From his hilarious role as young Republican Alex P. Keaton on "Family Ties" to hoverboard-riding Marty McFly in the "Back to the Future" films and then on his brave battle with Parkinson's disease, Michael J. Fox is generally regarded as a beloved man. But sometimes even a beloved man -- just wants to have some fun and play a "d--k" on TV.
Fox, who just nabbed his 17th Emmy nomination for his turn as the deliciously manipulative defense attorney Louis Canning in "The Good Wife," recently did an interview with The Hollywood Reporter in which the actor, who has been battling Parkinson's since 1991, said he wanted to play a character with a disability who wasn't a good guy.
The 55-year-old said of his guest-starring role, "I thought it might be interesting to have a kind of version of Parkinson's, maybe not Parkinson's explicitly, but dyskinesia, which is a side effect of it."
The pint-sized Canadian added, "We toyed with that idea, and they came up with that scene in the courtroom where I stand in front of the jury and say, 'You may see me move this way or that way' -- I think it kind of blew people away on the set that I would be so open with it, but I just knew this was a perfect opportunity to funnel a lot of my life experience into a character and be coy with it and kind of let it out in dribs and drabs and see if I can make it an effective tool for him to do his job, as opposed to something that prevented him from doing his job."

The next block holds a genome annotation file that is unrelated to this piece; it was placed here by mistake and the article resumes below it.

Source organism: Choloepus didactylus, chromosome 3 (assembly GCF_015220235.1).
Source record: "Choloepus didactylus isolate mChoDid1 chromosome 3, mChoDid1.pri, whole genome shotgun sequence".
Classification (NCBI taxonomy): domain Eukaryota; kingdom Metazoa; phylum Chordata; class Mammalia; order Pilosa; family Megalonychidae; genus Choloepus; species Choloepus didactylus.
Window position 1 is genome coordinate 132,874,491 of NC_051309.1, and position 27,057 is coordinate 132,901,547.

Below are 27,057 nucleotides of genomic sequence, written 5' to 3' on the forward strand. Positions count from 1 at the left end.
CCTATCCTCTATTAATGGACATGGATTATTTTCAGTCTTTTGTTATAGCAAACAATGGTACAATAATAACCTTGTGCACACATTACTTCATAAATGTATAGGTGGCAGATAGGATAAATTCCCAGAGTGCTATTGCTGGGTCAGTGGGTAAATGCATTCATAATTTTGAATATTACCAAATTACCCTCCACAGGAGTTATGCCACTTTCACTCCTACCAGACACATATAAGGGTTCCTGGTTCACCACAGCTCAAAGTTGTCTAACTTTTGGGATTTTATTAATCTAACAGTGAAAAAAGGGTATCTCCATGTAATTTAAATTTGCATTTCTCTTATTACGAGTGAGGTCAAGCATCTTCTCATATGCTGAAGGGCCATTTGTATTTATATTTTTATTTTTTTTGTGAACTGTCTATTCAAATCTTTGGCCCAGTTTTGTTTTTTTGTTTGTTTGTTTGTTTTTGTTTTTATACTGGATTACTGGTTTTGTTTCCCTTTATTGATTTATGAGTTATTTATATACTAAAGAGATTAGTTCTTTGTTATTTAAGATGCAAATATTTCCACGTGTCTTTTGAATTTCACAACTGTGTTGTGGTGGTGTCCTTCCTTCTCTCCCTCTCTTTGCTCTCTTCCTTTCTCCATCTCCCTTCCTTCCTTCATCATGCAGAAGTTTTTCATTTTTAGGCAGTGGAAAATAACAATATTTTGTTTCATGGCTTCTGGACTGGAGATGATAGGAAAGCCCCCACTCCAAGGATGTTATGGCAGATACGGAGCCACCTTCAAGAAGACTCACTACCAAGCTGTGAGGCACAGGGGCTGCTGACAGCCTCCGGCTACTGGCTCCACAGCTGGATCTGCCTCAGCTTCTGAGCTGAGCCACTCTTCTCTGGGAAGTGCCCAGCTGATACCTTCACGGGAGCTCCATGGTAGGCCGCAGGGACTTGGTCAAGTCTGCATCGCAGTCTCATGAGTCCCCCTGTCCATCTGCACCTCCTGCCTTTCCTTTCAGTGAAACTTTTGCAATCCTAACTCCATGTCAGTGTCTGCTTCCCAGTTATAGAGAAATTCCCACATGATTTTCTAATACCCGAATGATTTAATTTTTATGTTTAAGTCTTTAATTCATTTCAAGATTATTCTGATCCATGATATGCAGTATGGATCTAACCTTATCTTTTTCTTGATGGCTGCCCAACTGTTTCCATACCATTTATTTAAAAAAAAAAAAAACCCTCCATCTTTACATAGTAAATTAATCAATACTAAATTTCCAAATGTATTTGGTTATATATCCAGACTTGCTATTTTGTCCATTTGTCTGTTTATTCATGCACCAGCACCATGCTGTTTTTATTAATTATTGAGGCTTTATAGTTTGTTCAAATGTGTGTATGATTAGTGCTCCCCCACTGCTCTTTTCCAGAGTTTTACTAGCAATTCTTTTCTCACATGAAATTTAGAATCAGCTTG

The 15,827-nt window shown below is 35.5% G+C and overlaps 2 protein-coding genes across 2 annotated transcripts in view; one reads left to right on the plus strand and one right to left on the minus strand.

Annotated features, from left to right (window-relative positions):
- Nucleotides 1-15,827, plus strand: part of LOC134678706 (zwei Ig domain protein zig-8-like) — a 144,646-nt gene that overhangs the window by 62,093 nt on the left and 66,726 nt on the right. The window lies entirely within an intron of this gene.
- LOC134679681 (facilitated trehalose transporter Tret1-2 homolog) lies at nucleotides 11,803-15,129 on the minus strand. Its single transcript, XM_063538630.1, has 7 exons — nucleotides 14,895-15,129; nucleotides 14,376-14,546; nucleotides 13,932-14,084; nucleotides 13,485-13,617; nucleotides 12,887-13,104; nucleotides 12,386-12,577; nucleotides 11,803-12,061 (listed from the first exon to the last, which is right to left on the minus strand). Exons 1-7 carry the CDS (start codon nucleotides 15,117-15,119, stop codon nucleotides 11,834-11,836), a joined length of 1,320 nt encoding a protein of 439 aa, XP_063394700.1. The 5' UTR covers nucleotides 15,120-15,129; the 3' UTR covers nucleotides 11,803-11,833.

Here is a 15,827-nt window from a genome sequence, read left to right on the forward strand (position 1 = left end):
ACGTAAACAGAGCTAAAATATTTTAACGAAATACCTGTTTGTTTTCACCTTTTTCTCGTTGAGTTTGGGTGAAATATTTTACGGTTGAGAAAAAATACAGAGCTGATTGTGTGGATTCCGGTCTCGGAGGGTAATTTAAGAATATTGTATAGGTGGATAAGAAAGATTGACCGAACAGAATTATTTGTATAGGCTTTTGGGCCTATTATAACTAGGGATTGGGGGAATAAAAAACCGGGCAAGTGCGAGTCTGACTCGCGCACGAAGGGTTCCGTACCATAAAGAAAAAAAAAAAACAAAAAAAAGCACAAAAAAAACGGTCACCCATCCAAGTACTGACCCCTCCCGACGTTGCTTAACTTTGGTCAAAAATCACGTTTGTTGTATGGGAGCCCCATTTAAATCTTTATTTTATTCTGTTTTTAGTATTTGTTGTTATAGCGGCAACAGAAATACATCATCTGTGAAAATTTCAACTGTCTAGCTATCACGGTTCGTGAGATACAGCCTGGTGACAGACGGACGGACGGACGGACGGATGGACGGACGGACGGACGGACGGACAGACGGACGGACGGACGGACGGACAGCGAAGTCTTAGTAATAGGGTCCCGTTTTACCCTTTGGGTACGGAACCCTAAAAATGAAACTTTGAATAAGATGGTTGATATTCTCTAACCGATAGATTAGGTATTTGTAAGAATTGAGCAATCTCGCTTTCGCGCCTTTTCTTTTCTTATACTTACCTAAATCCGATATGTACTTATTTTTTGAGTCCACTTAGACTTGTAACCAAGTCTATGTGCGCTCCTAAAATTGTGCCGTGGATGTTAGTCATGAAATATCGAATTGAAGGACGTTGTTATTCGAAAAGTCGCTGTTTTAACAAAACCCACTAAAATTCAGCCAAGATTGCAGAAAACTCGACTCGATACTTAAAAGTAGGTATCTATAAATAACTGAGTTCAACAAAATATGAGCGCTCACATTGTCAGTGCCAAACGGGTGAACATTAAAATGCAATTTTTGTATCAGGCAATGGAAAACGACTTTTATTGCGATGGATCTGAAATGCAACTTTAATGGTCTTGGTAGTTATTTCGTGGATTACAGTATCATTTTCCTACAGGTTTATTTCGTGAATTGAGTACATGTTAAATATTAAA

Fox also wanted to make sure he played a disabled character that wasn't a pushover or a goody goody.
The "Spin City" actor said, "It's funny because whenever a show or any representation of characters with disabilities on television tend to be sentimental with soft piano music playing in the background and I wanted to prove that disabled people can be a--holes too."
Fox, who guest starred on 26 episodes of the CBS drama added, "You want to feel sorry for him, but he's such a d--k whether intentionally or not. I think he's pure-hearted, I think he just wants to win and whatever may be seen as a deficit, he'll turn into an asset in order to prevail." Well -- we know Fox himself has prevailed despite his disease …
This past May "The Good Wife" ended after seven seasons -- and the ending wasn't very well received. Many fans were disappointed with the show's creators Michelle and Robert King's choices, but Fox told THR, "I thought it was perfect. I don't question Bob and Michelle. They always know the right note to begin and end."
Good point! Who wouldn't want to see Diane (Christine Baranski) slap Alicia (Juliana Marguiles)?!
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